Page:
Nathan N. Urban -Department of Biological Sciences - Carnegie Mellon University

Nathan N. Urban

Dr. Frederick A. Schwertz Distinguished Professor of Life Sciences

Interim Provost, Carnegie Mellon University

173 Mellon Institute
Department of Biological Sciences
Carnegie Mellon University
4400 Fifth Avenue
Pittsburgh, PA 15213
Office: Wh 607 / MI 173
Phone: 412-268-6684 / 412-268-5122
Fax: 412-268-7129


Ph.D., University of Pittsburgh
Postdoctoral Appointment, Max-Planck Institut fur medizinische Forschung


My long-term research interests center around understanding the physiological mechanisms underlying the functional and computational properties brain neuronal networks. That is, I want to understand the brain as an organ of biological computation and by extension to understand brain dysfunction as examples of failed computation. I believe that the mechanisms underlying computation are best uncovered by detailed studies of the physiological properties of the synapses, cells and circuits involved in the performance of a given task. In particular, I am interested in how neuronal diversity, synchrony, circuitry, dendritic integration and synaptic plasticity may allow small groups of neurons to perform complex and interesting functions. Understanding such computational properties of brain networks often requires the simultaneous acquisition of data from several cells within a network and/or from multiple locations within a single cell. Thus, I also am interested in the application and development of physiological and optical techniques that facilitate this sort of parallel data acquisition in vitro and in vivo.

One key aspect of this approach in the last few years has been gaining an understanding of the role of different sources of variability in neuronal computation. Students and postdocs in my lab have studied the ways in which apparently noisy signals can generate structured, synchronous activity across populations of neurons. This mechanism, which we have called stochastic synchrony, seems to provide a basis by which additional noise from synapses or even fro sensory stimuli can generate useful patterns of brain activity that may enhance sensitivity and selectivity in sensory systems.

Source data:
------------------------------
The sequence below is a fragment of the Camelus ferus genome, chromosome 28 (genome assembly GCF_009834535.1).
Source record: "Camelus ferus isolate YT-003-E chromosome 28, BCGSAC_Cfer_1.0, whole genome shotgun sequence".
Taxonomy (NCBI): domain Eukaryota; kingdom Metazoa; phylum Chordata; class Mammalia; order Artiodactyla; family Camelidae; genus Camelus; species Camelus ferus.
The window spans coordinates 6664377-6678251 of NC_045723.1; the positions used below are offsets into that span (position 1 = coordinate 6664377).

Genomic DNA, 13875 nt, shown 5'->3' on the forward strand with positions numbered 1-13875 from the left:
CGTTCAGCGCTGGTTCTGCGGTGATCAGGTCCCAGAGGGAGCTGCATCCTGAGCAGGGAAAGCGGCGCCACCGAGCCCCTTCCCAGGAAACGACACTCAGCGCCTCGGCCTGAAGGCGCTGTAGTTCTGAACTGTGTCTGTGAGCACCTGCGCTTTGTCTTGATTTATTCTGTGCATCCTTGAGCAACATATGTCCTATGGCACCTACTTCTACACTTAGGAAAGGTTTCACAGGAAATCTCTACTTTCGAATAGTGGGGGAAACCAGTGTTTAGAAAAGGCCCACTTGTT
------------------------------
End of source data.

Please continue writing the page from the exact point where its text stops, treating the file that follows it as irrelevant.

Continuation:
Another area of interest has been to examine the degree to which cell to cell variability in intrinsic biophysical properties can be considered to be a beneficial "feature" of brain computation rather than a "bug" of biological imprecision.  In this vein we have combined computational and experimental approaches to characterize cell to cell variability and then to assess how this variability affects the ability of populations of neurons to represent information about stimuli. We have found that populations of neurons in the real "noisy" brain (in the sense of a brain in which cells are somewhat stochastic in their properties) can convey information about twice as efficiently as a "perfect" brtaion in which all neurons of a given type have identical properties.